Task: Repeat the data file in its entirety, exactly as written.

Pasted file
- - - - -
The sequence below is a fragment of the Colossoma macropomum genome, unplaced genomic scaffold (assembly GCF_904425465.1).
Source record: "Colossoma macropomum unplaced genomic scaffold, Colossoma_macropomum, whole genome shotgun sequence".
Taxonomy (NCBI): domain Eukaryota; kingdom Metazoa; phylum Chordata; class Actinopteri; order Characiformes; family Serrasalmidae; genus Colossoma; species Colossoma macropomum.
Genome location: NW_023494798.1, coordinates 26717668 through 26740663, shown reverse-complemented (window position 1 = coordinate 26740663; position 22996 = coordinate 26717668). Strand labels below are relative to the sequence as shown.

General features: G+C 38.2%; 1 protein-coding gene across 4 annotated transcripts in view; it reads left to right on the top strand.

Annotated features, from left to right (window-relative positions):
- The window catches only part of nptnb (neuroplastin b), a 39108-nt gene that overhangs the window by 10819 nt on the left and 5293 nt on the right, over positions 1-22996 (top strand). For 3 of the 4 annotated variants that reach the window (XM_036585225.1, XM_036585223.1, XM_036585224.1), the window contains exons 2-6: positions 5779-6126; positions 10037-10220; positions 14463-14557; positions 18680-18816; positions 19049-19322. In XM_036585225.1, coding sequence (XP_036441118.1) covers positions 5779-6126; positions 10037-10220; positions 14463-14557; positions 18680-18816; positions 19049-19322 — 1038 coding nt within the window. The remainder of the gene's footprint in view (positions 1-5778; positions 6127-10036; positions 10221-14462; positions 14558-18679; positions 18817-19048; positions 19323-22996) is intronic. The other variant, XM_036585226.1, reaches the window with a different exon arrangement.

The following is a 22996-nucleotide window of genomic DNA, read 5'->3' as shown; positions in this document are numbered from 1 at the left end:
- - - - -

The sequence below is a fragment of the Colossoma macropomum genome, unplaced genomic scaffold (assembly GCF_904425465.1).
Source record: "Colossoma macropomum unplaced genomic scaffold, Colossoma_macropomum, whole genome shotgun sequence".
Taxonomy (NCBI): domain Eukaryota; kingdom Metazoa; phylum Chordata; class Actinopteri; order Characiformes; family Serrasalmidae; genus Colossoma; species Colossoma macropomum.
Genome location: NW_023494798.1, coordinates 26717668 through 26740663, shown reverse-complemented (window position 1 = coordinate 26740663; position 22996 = coordinate 26717668). Strand labels below are relative to the sequence as shown.

General features: G+C 38.2%; 1 protein-coding gene across 4 annotated transcripts in view; it reads left to right on the top strand.

Annotated features, from left to right (window-relative positions):
- The window catches only part of nptnb (neuroplastin b), a 39108-nt gene that overhangs the window by 10819 nt on the left and 5293 nt on the right, over positions 1-22996 (top strand). For 3 of the 4 annotated variants that reach the window (XM_036585225.1, XM_036585223.1, XM_036585224.1), the window contains exons 2-6: positions 5779-6126; positions 10037-10220; positions 14463-14557; positions 18680-18816; positions 19049-19322. In XM_036585225.1, coding sequence (XP_036441118.1) covers positions 5779-6126; positions 10037-10220; positions 14463-14557; positions 18680-18816; positions 19049-19322 — 1038 coding nt within the window. The remainder of the gene's footprint in view (positions 1-5778; positions 6127-10036; positions 10221-14462; positions 14558-18679; positions 18817-19048; positions 19323-22996) is intronic. The other variant, XM_036585226.1, reaches the window with a different exon arrangement.

The following is a 22996-nucleotide window of genomic DNA, read 5'->3' as shown; positions in this document are numbered from 1 at the left end: